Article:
It’s time to go on the record as these AFC teams meet for the ninth time in the all-time series with the Ravens holding a 5-3 advantage. However, the Bills are 2-0 against the Ravens in Buffalo.

Below are five predictions for Sunday:

1. Jackson will break the single-season rushing record for a quarterback with a highlight touchdown. Just 62 yards separate Jackson from Michael Vick’s mark of 1,039 rushing yards in 2006, making it a simple matter of when the Ravens quarterback breaks the record. He has rushed for at least 65 yards in eight of the last nine games and leads the NFL with nine run plays of at least 20 yards, so why not break the NFL record in style against a defense ranking 21st in the NFL in yards per carry allowed?

2. The Ravens defense will give up 140 rushing yards for the second straight week. Jackson isn’t the only flashy runner in this one as Bills running back Devin Singletary ranks third in the NFL at 5.6 yards per carry and trails only Jackson for the highest percentage of carries of 10 or more yards. Baltimore’s sensational offense has masked a run defense ranking 22nd in yards per carry allowed and 25th in efficiency. Both Singletary and Allen can be problematic on the edges if Buffalo stays in the game.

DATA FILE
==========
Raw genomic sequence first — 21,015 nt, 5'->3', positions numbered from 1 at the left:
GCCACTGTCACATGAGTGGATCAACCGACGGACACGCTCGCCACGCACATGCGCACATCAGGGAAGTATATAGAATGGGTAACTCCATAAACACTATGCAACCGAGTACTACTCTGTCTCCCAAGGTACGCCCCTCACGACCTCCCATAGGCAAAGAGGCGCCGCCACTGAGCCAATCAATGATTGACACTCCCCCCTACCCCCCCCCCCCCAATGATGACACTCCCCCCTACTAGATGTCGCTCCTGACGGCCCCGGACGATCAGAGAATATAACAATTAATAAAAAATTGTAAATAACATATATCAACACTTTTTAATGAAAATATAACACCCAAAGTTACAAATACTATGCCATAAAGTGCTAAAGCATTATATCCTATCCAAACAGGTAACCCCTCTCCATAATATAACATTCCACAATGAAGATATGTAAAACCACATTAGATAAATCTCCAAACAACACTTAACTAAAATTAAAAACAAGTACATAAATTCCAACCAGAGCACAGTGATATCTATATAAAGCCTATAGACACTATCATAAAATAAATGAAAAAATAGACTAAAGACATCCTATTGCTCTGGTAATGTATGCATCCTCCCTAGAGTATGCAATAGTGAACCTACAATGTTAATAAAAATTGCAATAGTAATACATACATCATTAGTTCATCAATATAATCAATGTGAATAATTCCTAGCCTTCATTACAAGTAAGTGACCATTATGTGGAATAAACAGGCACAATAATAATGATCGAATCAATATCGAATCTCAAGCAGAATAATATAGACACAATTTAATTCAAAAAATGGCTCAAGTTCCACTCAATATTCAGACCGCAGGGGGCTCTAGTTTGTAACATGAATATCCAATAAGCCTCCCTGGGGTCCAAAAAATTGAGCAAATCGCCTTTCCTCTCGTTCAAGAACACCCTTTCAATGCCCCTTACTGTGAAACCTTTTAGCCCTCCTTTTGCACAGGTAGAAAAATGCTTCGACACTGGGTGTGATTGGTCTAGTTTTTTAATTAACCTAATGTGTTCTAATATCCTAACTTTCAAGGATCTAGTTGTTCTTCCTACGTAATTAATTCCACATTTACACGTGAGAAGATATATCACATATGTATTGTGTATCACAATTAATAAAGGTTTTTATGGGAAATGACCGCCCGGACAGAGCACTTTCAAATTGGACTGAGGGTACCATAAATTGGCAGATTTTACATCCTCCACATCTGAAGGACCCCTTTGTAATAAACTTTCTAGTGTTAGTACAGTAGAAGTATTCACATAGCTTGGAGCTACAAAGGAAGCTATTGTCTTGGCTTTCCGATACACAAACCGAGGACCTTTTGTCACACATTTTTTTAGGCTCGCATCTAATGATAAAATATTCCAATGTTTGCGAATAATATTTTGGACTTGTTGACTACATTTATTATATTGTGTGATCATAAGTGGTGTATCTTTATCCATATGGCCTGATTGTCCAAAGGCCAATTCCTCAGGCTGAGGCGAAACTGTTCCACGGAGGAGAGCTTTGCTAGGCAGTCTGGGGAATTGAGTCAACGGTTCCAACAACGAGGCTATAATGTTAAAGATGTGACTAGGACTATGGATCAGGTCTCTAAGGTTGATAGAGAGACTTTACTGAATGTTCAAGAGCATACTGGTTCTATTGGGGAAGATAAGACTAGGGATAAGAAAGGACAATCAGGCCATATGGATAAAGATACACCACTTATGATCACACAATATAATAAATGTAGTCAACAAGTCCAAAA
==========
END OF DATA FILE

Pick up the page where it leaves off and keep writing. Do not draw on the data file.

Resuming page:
3. A punt block will help set up a Baltimore score. Marlon Humphrey blocked the first field goal of the season for the Ravens and the punt return team also came close to a block last week while the Bills rank 28th in special-teams efficiency and have been particularly vulnerable in the punt game this season. There’s no threat of bitter temperatures or major precipitation for Sunday’s game, but winds 15 to 20 miles per hour could be a factor in the kicking game, an area where Baltimore has a sharp advantage.